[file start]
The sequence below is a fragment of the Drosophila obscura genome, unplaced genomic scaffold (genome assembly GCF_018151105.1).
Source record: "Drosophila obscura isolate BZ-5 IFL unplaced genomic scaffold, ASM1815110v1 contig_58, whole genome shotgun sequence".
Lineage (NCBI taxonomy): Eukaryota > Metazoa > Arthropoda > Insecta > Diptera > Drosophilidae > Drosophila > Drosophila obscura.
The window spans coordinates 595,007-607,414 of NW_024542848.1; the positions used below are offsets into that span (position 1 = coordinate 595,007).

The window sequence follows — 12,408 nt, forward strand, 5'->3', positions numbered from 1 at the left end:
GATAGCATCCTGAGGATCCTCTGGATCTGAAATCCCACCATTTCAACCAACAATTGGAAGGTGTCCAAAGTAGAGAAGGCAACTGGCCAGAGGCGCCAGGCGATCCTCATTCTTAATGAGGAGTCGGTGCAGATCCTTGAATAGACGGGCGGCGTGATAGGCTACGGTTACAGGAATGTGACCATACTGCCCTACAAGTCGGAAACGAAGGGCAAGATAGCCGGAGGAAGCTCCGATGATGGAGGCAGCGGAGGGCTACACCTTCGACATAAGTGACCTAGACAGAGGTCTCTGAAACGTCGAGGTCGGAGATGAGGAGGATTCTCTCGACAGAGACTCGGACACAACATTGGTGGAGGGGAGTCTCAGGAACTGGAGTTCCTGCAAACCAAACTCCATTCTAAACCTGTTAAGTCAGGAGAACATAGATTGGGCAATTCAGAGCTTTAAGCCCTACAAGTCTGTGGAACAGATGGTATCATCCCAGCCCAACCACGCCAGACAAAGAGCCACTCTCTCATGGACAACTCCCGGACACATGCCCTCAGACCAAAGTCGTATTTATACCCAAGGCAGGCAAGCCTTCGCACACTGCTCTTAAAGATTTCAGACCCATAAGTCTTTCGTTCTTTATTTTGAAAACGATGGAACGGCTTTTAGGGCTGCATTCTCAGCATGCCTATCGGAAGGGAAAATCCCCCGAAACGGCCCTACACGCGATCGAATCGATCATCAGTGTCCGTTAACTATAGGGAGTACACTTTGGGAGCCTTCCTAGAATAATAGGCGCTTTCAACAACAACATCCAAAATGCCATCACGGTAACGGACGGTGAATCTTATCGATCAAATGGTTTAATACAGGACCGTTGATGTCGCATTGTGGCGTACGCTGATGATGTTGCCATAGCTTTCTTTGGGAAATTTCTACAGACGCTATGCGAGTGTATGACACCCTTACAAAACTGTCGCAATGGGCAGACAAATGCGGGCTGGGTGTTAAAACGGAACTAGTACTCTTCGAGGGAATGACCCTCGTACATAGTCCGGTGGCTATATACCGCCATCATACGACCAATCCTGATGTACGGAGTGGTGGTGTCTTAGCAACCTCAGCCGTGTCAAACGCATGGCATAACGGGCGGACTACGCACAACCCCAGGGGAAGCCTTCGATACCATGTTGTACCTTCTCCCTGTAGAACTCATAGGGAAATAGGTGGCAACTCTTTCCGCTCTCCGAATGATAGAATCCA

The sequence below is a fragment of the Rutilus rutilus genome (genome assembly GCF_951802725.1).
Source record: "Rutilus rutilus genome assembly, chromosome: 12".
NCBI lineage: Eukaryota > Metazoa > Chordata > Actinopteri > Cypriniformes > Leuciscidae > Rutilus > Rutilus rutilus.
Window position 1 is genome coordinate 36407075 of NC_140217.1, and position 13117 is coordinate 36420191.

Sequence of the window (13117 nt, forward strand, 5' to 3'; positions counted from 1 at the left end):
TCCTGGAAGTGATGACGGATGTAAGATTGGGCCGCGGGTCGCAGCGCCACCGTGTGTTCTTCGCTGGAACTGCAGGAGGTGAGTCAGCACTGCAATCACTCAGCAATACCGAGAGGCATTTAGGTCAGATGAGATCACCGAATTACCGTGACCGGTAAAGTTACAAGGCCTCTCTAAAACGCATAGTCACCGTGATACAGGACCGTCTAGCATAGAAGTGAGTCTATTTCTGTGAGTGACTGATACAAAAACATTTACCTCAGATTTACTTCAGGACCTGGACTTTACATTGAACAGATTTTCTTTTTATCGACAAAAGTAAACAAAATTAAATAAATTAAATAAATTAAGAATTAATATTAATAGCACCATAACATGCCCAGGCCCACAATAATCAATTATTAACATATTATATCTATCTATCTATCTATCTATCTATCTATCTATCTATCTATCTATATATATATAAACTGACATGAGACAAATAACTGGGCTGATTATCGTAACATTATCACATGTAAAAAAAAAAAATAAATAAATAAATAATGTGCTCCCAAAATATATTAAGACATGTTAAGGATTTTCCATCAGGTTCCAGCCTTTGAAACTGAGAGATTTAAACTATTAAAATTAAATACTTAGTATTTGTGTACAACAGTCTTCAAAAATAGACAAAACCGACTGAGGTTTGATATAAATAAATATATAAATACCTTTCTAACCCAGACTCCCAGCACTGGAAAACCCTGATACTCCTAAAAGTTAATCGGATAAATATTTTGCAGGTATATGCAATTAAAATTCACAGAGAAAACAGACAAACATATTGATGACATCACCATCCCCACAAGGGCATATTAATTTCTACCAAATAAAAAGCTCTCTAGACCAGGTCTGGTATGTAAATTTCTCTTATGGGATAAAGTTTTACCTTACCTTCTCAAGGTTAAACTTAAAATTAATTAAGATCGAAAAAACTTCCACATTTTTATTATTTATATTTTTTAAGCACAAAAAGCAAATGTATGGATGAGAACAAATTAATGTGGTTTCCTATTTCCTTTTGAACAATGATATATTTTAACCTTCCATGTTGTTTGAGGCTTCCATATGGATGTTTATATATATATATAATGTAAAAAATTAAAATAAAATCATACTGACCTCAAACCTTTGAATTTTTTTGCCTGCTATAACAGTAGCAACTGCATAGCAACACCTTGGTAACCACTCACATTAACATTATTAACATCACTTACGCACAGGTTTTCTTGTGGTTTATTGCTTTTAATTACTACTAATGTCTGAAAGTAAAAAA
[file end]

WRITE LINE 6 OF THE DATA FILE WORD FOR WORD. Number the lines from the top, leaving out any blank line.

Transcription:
GATAGCATCCTGAGGATCCTCTGGATCTGAAATCCCACCATTTCAACCAACAATTGGAAGGTGTCCAAAGTAGAGAAGGCAACTGGCCAGAGGCGCCAGGCGATCCTCATTCTTAATGAGGAGTCGGTGCAGATCCTTGAATAGACGGGCGGCGTGATAGGCTACGGTTACAGGAATGTGACCATACTGCCCTACAAGTCGGAAACGAAGGGCAAGATAGCCGGAGGAAGCTCCGATGATGGAGGCAGCGGAGGGCTACACCTTCGACATAAGTGACCTAGACAGAGGTCTCTGAAACGTCGAGGTCGGAGATGAGGAGGATTCTCTCGACAGAGACTCGGACACAACATTGGTGGAGGGGAGTCTCAGGAACTGGAGTTCCTGCAAACCAAACTCCATTCTAAACCTGTTAAGTCAGGAGAACATAGATTGGGCAATTCAGAGCTTTAAGCCCTACAAGTCTGTGGAACAGATGGTATCATCCCAGCCCAACCACGCCAGACAAAGAGCCACTCTCTCATGGACAACTCCCGGACACATGCCCTCAGACCAAAGTCGTATTTATACCCAAGGCAGGCAAGCCTTCGCACACTGCTCTTAAAGATTTCAGACCCATAAGTCTTTCGTTCTTTATTTTGAAAACGATGGAACGGCTTTTAGGGCTGCATTCTCAGCATGCCTATCGGAAGGGAAAATCCCCCGAAACGGCCCTACACGCGATCGAATCGATCATCAGTGTCCGTTAACTATAGGGAGTACACTTTGGGAGCCTTCCTAGAATAATAGGCGCTTTCAACAACAACATCCAAAATGCCATCACGGTAACGGACGGTGAATCTTATCGATCAAATGGTTTAATACAGGACCGTTGATGTCGCATTGTGGCGTACGCTGATGATGTTGCCATAGCTTTCTTTGGGAAATTTCTACAGACGCTATGCGAGTGTATGACACCCTTACAAAACTGTCGCAATGGGCAGACAAATGCGGGCTGGGTGTTAAAACGGAACTAGTACTCTTCGAGGGAATGACCCTCGTACATAGTCCGGTGGCTATATACCGCCATCATACGACCAATCCTGATGTACGGAGTGGTGGTGTCTTAGCAACCTCAGCCGTGTCAAACGCATGGCATAACGGGCGGACTACGCACAACCCCAGGGGAAGCCTTCGATACCATGTTGTACCTTCTCCCTGTAGAACTCATAGGGAAATAGGTGGCAACTCTTTCCGCTCTCCGAATGATAGAATCCA